The Prague Philharmonic Choir carries on in mounting with each new season its own, meticulously conceived series of choral concert productions.
The Prague Philharmonic Choir has built up a remarkably extensive discography. Its recordings are available on various labels, including Supraphon, Deutsche Grammophon, Decca, Sony Classical and others.
The Prague Philharmonic Choir, which is funded by the Czech Ministry of Culture, is also engaged in a regular program of educational activities, organizing the Choral Academy and a series of educational concerts.
The highlights of the 2016/2017 season will include e.g. the Prague Philharmonic Choirʼs appearance at the International Festival of Sacred Music in Pisa, Italy, or a major autumn tour to Israel, with the Israel Philharmonic Orchestra. In the Czech Republic, the choirʼs commitments include appearances at the Dvořák Prague, Bohuslav Martinů Festival and Janáček Brno Festival, Prague Spring, Janáček May Fest, as well as continued regular collaborations with the Czech Philharmonic.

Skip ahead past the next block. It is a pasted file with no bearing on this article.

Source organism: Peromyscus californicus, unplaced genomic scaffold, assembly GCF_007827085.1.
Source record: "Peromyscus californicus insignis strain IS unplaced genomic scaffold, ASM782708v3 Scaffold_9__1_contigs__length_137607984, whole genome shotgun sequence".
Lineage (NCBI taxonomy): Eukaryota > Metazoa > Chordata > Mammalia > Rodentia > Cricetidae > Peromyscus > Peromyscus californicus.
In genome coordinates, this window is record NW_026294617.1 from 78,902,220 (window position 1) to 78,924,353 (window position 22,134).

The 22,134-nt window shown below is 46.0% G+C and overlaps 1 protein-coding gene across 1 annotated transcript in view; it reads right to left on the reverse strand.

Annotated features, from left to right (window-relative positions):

The years 1878–1880 are often described as Antonín Dvořák’s “Slavonic period”, as the composer was particularly inspired by Slavonic folk music during that time. It was also over these three years that Dvořák wrote very successful works such as Serenade for Wind Instruments, three Slavonic Rhapsodies, Czech Suite, Symphony No. 6, the first set of Slavonic Dances, Gypsy Songs and a number of compositions for piano. The Concerto for Violin and Orchestra in A Minor Op. 53 is without doubt a masterpiece, and not just of Dvořák’s “Slavonic period”. It was written at the Sychrov chateau over the summer of 1879. The composer was evidently pleased by the interest shown by the Berlin publisher Fritz Simrock in another work “in a Slavonic mood”.
Like many of his contemporaries and forerunners, starting with Beethoven, Dvořák contemplated entrusting the solo part to the virtuoso Joseph Joachim, to whom he dedicated the concerto. Having met the virtuoso Dvořák heeded his advice and revised the work, completing the last changes in October 1882. The composer entrusted the first performance to the 26-year-old violinist František Ondříček. The premiere was on 14 October 1883 at Prague’s Žofín, with the National Theatre Orchestra under the baton of Mořic Anger. The work’s success was extraordinary and on his future tours Ondříček was able to introduce it on the world’s concert stages, where it continues to be heard to this day.